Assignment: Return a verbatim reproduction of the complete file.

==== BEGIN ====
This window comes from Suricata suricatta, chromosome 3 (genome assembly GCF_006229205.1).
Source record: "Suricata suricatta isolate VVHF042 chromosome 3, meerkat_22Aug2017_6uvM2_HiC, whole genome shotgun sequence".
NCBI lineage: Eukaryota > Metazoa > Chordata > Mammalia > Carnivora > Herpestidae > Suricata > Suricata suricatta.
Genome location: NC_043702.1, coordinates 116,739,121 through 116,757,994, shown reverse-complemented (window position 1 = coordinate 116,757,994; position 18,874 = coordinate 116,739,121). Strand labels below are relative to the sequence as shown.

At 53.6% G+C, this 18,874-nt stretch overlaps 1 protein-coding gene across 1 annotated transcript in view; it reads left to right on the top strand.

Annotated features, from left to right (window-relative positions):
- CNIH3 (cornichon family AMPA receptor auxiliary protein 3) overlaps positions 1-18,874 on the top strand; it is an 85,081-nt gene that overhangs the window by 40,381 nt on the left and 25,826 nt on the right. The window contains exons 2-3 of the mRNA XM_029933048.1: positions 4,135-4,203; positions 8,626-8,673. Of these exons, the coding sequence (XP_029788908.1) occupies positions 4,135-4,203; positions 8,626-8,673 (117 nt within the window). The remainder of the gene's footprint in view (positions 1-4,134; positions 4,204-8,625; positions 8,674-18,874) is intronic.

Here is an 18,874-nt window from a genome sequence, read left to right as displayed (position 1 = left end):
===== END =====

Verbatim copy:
This window comes from Suricata suricatta, chromosome 3 (genome assembly GCF_006229205.1).
Source record: "Suricata suricatta isolate VVHF042 chromosome 3, meerkat_22Aug2017_6uvM2_HiC, whole genome shotgun sequence".
NCBI lineage: Eukaryota > Metazoa > Chordata > Mammalia > Carnivora > Herpestidae > Suricata > Suricata suricatta.
Genome location: NC_043702.1, coordinates 116,739,121 through 116,757,994, shown reverse-complemented (window position 1 = coordinate 116,757,994; position 18,874 = coordinate 116,739,121). Strand labels below are relative to the sequence as shown.

At 53.6% G+C, this 18,874-nt stretch overlaps 1 protein-coding gene across 1 annotated transcript in view; it reads left to right on the top strand.

Annotated features, from left to right (window-relative positions):
- CNIH3 (cornichon family AMPA receptor auxiliary protein 3) overlaps positions 1-18,874 on the top strand; it is an 85,081-nt gene that overhangs the window by 40,381 nt on the left and 25,826 nt on the right. The window contains exons 2-3 of the mRNA XM_029933048.1: positions 4,135-4,203; positions 8,626-8,673. Of these exons, the coding sequence (XP_029788908.1) occupies positions 4,135-4,203; positions 8,626-8,673 (117 nt within the window). The remainder of the gene's footprint in view (positions 1-4,134; positions 4,204-8,625; positions 8,674-18,874) is intronic.

Here is an 18,874-nt window from a genome sequence, read left to right as displayed (position 1 = left end):